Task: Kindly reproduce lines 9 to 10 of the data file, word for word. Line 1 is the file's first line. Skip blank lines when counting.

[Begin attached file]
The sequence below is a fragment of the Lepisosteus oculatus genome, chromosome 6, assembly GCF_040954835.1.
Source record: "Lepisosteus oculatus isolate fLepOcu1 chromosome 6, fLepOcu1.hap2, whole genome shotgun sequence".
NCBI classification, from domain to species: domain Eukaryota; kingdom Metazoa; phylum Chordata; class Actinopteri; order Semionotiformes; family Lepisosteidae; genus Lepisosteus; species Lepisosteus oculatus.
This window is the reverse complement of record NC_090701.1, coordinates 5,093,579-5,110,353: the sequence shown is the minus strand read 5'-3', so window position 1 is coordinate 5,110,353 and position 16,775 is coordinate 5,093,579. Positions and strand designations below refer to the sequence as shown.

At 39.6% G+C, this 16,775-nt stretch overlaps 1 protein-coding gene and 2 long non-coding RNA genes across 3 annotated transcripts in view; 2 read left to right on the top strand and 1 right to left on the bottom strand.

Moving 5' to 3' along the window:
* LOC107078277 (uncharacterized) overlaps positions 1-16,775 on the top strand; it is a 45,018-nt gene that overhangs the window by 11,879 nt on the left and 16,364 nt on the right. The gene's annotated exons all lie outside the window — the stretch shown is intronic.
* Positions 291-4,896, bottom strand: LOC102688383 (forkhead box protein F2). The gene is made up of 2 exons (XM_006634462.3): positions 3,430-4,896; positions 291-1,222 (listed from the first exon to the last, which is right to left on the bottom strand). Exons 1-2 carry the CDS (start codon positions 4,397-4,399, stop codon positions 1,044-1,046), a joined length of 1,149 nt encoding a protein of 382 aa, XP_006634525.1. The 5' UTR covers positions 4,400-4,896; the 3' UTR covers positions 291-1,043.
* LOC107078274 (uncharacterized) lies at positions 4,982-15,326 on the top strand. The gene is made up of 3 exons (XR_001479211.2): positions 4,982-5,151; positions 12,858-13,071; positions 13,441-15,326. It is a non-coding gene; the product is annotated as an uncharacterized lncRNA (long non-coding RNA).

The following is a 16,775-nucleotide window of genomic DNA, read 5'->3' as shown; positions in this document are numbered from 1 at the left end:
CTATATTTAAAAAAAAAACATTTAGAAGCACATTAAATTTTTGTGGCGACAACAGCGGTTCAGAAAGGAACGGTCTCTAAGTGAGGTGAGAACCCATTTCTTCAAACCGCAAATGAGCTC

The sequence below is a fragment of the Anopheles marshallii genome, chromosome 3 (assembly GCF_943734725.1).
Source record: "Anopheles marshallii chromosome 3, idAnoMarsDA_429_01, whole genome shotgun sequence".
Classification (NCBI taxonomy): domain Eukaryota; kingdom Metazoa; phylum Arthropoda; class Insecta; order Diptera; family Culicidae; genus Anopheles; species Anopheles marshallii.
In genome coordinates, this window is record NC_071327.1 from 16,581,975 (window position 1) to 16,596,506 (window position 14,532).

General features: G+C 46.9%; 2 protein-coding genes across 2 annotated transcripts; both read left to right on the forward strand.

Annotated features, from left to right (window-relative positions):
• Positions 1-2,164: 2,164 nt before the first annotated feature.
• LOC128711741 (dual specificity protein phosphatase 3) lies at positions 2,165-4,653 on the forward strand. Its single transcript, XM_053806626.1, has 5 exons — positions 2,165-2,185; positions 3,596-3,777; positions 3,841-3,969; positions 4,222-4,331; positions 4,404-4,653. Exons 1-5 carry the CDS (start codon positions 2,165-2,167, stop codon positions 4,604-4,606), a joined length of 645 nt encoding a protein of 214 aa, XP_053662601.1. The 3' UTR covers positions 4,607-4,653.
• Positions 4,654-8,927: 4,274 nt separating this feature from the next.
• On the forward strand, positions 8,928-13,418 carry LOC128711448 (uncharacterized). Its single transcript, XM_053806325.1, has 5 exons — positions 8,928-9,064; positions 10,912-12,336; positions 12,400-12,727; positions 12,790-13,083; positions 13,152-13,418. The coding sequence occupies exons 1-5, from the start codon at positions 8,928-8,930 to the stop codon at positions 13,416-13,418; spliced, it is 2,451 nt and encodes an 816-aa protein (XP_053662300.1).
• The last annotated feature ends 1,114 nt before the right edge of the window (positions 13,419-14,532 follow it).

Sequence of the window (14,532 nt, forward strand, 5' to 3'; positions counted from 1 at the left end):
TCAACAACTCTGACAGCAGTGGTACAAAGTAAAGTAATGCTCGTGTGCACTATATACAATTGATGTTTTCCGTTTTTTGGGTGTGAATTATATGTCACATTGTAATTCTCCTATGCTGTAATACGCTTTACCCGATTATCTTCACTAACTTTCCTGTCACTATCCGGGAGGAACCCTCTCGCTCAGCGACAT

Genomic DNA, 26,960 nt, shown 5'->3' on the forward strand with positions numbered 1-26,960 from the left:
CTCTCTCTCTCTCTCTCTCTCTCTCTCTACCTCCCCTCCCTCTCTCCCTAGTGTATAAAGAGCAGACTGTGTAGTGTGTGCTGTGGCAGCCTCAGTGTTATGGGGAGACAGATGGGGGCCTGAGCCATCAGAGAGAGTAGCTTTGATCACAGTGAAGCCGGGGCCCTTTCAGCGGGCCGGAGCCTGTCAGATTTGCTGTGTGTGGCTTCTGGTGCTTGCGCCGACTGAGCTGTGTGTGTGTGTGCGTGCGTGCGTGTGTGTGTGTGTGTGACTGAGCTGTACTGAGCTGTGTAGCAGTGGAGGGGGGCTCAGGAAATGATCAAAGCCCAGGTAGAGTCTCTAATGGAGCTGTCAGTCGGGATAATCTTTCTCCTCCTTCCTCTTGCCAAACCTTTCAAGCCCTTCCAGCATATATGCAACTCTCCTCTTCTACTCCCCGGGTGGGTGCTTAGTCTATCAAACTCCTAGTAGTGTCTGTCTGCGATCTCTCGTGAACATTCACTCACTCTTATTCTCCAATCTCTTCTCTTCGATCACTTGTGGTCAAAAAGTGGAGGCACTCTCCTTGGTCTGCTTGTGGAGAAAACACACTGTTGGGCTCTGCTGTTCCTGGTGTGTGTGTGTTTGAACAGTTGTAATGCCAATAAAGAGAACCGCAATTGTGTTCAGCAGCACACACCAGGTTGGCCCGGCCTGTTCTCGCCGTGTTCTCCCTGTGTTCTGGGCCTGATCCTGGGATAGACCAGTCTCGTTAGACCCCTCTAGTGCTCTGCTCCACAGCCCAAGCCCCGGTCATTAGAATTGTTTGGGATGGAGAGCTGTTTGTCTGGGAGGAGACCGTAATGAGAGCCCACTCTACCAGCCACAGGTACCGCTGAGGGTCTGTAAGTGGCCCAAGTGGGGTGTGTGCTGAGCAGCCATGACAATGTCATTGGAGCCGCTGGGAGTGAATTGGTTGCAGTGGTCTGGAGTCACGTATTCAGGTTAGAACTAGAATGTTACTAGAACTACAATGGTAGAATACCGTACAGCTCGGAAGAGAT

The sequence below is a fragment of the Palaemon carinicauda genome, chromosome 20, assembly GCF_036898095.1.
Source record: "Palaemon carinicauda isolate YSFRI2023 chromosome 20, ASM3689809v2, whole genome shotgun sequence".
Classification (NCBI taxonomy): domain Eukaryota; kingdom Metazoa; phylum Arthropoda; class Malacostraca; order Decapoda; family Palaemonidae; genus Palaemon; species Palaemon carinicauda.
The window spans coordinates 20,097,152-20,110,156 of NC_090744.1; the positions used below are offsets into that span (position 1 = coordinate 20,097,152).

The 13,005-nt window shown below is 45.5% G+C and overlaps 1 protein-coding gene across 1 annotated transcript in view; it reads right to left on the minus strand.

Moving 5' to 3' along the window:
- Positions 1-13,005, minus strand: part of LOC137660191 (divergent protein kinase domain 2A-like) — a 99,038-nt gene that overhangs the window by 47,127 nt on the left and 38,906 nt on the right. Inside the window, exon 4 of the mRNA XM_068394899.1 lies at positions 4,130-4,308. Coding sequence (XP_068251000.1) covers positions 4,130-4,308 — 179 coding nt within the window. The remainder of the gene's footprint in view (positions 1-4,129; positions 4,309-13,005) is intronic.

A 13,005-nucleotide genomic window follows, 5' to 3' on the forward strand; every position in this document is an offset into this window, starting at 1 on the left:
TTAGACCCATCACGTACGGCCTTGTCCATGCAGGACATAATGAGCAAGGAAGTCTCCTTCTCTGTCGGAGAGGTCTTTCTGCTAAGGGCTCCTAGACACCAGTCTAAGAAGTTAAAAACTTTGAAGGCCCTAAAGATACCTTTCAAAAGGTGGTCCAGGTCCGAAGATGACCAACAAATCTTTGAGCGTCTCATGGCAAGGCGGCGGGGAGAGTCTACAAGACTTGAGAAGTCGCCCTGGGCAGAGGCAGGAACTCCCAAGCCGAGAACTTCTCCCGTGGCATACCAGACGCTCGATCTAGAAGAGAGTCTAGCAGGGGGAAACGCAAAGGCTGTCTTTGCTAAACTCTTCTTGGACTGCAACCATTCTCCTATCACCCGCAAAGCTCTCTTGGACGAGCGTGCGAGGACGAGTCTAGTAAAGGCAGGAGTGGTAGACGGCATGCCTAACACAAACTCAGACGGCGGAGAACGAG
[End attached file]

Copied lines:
* LOC107078274 (uncharacterized) lies at positions 4,982-15,326 on the top strand. The gene is made up of 3 exons (XR_001479211.2): positions 4,982-5,151; positions 12,858-13,071; positions 13,441-15,326. It is a non-coding gene; the product is annotated as an uncharacterized lncRNA (long non-coding RNA).

The following is a 16,775-nucleotide window of genomic DNA, read 5'->3' as shown; positions in this document are numbered from 1 at the left end: